SHIPNOTES, SEAPORT & MUSEUM NEWS Cabot/Dedalo in Desperate Straits In 1989, the WWII light carrier USS Cabot (CVL-28) was secured from the Spanish Navy, which she had served for 22 years as the Dedalo, and brought to New Orleans, Louisiana, to become a veteran ' s memorial and touri st attraction . Hopes were high but short-lived. Now, without a dramatic turn-around in her fortunes, the 1943-built vessel is headed to the scrapyard. A $2 million appropriation from the Department of Defense allowed the ship to be dry-docked for sandblasting and painting, renovation and asbestos removal. The ship's management then became the responsibility of the American Legion Post 377 in nearby Kenner. But maintenance and operations have proved too much for the group, and claims of poor management abound. Now the Legion Post appears only interested in scrapping the vessel for the estimated $150,000 it would return to its coffers.
USS Cabot in 1945
That is a low value to place on a veteran of two wars that has served two navies, says Louisiana State Naval Commi ss ion membe r Denve r Mullican. Mullican believes the best solution is to get the vessel out of New Orleans and out of an ambiguous and onerous ownership and management si tuation . Channing Zucker of the Historic Naval Ships Association informs Sea History that his organization is doing everything it can to see this ship saved. " She is the last of her kind," says Zucker. "S he has an impress ive fightin g record that includes Leyte Gulf, Iwo Jima and Okinawa operations and, what's more, she is a vessel of manageable size compared to many post-war vessels." For information about the Cabot, Mr. Zucker can be contacted at 804 499-6919. Saving the Cape Breton-a Canadian Equivalent to a Victory A group of Canadians have started an initiative to save the recently decommi ssioned Cape Breton, the las t survivor of the World War II Park class , the Cana34
USS Salem Comes Home The only remaining heavy cruiser in the world, the USS Salem (CA- 139), has returned to its birthplace, the Fore Ri ver Shipyard in Quincy MA. On 30 October, over six hundred people lined the decks of the 17,000-ton displacement, 7 18-foot vessel for the short tow from Boston to Quincy, where the sh ip was built in 1949 and will now be installed as the centerpiece of the new United States Naval Shipbuilding Museum. The Salem served eight years as flagship of ~--------------~ the Sixth Fleet in the Mediterranean and was decomm issioned in 1959. The museum will open in the fall of 1995 on a I0-acre leased site at the shipyard. According to Museum Executive Director William MacMullen, special features of the museum , apart from the Salem, will include the new Massachusetts Military Research Center and Archives, which will contain hands-on USS Salem returning to Quincy in October. exhibits of artillery, tanks, and other equipment dating from the Revolutionary War through Operation Desert Storm, and three exhibit halls with displays on shipbuilding in Quincy, naval history and life, and ship design. (USNSM, 1250 Hancock Street, Suite 105N, Quincy MA 02169) dian equivalent of the Liberty and Victory ships. Built in 1945 at Burrard Dry Dock, in Vancouver, for the Royal Navy and commissioned as HMS Flamborough Head, she returned to Canada in 1951. As HMCS Cape Breton, she served as an escort maintenance, fleet support and apprentice training ship. Organizers of the Cape Breton Project fear she is in danger of being lost. To them she represents the great role played by Canada's Navy, merchant navy and shipbuilding industries in World War II. The group also views the ship as a cost effective opportunity to assist Canada's technical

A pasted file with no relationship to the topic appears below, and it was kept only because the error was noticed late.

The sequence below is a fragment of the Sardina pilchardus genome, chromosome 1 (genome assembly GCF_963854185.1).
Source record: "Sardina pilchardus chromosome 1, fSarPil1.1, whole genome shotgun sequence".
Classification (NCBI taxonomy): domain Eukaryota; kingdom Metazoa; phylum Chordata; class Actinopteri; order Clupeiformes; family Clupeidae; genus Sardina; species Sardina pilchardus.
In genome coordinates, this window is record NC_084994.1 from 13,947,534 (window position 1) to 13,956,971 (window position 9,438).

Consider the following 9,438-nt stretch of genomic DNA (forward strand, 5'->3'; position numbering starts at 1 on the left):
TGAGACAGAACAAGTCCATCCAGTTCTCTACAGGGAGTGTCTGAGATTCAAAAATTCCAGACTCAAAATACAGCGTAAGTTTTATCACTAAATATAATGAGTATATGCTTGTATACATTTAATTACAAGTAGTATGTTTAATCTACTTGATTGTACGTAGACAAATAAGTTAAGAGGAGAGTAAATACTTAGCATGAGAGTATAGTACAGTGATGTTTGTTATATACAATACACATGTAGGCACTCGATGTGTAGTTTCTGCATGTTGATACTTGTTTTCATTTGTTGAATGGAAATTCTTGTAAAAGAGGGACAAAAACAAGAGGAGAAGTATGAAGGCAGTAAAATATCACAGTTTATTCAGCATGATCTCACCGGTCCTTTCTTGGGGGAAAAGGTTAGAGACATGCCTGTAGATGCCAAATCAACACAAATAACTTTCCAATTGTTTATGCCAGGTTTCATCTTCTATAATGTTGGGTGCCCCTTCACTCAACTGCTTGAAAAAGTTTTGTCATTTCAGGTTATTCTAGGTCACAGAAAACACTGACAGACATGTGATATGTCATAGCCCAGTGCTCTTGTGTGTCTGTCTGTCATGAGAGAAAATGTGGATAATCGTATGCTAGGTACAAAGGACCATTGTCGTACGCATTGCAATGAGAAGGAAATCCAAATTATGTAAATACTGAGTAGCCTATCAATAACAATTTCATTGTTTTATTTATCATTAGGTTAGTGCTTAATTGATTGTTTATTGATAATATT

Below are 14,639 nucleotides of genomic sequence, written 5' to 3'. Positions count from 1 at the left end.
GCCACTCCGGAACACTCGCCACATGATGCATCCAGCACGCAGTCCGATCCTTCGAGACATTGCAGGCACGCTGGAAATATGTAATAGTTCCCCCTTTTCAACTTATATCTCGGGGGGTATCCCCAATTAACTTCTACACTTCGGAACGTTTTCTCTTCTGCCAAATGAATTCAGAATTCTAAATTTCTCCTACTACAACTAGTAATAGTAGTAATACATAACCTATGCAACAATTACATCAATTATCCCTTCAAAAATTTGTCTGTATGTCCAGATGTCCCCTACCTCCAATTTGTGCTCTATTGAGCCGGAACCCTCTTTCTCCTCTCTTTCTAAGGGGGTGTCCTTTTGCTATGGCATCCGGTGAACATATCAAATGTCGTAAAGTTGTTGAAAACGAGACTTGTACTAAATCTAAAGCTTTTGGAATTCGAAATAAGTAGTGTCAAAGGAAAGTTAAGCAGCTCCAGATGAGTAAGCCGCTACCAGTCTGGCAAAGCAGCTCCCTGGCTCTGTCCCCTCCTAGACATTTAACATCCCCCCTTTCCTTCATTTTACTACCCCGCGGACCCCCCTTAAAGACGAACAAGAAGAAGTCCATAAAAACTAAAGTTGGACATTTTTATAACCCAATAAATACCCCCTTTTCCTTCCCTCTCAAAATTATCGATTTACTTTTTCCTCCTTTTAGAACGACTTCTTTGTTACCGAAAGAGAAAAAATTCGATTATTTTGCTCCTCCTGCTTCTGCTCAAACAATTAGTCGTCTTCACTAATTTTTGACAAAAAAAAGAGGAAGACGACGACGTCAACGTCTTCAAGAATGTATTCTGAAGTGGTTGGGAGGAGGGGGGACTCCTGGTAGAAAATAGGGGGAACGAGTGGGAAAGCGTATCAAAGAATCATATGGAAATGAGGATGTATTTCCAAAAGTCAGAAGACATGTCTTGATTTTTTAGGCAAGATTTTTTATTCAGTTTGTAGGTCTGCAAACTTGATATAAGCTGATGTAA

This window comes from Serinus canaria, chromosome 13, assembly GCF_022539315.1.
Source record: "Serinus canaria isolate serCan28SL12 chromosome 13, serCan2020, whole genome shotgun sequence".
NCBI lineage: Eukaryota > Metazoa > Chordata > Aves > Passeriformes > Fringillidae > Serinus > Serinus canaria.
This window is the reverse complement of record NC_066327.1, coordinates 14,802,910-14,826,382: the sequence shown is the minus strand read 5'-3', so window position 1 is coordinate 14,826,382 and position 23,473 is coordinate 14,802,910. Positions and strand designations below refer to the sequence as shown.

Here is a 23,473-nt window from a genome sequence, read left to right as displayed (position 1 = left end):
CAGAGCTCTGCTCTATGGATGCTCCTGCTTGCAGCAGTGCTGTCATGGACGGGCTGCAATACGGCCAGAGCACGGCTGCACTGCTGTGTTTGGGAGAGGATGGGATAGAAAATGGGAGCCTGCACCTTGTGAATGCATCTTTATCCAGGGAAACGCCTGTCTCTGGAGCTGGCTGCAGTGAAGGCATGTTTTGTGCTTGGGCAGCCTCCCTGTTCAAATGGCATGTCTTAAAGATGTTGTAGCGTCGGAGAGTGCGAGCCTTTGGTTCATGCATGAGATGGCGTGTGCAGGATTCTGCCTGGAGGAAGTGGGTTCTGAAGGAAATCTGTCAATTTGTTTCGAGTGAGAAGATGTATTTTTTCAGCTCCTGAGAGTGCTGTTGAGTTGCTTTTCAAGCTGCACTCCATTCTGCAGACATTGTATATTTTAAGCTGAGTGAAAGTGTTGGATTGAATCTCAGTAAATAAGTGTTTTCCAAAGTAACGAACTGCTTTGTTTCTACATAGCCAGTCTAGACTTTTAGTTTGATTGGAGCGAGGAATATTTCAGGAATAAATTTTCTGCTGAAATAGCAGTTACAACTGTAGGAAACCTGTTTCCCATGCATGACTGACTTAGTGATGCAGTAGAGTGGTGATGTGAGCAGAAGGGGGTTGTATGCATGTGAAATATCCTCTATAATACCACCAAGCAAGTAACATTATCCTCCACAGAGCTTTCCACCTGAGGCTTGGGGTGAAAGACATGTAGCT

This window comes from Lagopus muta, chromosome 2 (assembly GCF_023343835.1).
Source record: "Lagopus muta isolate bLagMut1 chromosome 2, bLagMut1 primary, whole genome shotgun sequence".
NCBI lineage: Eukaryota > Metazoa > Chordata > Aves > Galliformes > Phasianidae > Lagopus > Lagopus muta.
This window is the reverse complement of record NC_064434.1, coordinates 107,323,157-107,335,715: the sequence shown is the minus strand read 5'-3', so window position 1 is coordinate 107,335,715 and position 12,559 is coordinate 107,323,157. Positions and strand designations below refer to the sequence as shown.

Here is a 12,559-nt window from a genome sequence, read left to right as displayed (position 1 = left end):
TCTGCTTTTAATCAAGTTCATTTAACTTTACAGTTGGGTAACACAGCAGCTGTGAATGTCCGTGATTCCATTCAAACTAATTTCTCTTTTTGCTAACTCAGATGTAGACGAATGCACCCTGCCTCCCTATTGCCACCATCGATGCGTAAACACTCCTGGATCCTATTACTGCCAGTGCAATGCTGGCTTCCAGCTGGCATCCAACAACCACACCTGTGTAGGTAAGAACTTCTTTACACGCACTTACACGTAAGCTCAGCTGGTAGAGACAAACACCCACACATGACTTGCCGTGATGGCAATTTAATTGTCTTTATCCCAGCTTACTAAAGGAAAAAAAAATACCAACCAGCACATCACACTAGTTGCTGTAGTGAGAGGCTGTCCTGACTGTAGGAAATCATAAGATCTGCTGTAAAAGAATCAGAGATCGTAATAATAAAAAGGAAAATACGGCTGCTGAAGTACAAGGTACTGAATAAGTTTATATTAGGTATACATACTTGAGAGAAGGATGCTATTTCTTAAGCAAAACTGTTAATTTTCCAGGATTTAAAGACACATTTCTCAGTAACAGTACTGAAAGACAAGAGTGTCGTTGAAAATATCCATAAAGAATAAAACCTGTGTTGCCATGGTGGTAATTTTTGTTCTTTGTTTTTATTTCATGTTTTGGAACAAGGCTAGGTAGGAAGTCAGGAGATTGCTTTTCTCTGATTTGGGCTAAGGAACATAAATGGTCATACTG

HMCS Cape Breton
trades and apprenticeship training efforts. She has facilities aboard that would allow training for over 20 trade or technical disciplines. (Cape Breton Project, 21 Erie Street, Victoria BC Y8Y 1P8)
William G. Mather Gets Reprieve The steamship William G. Math er, a 618-ft restored 1925 Lake freighter museum ship docked in Cleveland OH , has won a reprieve from its threatened ev iction by the Cleveland-Cuyahoga Port Authority (see story page 7, Sea History 71). The Port will grant the Mather until l March to present a new pl an for the museum and new commercial entertain-
ment activities. The Port maintains that the Mather in its present use represents lost opportunities for additional visitor attractions and amenities in the Cleveland harbor area. It has asked the Mather's owners, the Great Lakes Hi storical Society, to re novate the ship 's unused hold areas to include public restaurants and increase museum attendance. To do this , the GLHS will be giv ing possession of the vessel to a new non-profit group, the Harbor Heritage Society, in mid-1995 . The group will work to make the Mather a combined maritime museum and en- Âˇ tertainment complex. (Steamship William G. Mather Museum, 1001 E. Ninth St. Pier, Cleveland OH 44114) Getting Around the Ships A Mary land group is planning to build a replica of one of the US Navy's first ships, the schooner Enterprize. The non-profit Hi storic Fell 's Point Foundation seeks to build the replica by 1998, the 200th anniversary of the US Navy. The organization has described the shipbuilding and maritime trade of Fell's Point as the unseen force behind Baltimore's reputation as a major port city--over 600 ships were built there during the colonial period. After the American Revolution , the Navy's first ships, including the Enterprize, were built at Fell's Point. (HFPF, 960 Fell St., Rm 416, Fell ' s Point MD 2 123 1) A Hudson River landmark, the schooner Bwccaneer, is no more. In July, the remaims of the 254-ft, five-masted barkenttine were broken up and removed SEA HIJSTORY 72, WINTER 1994-95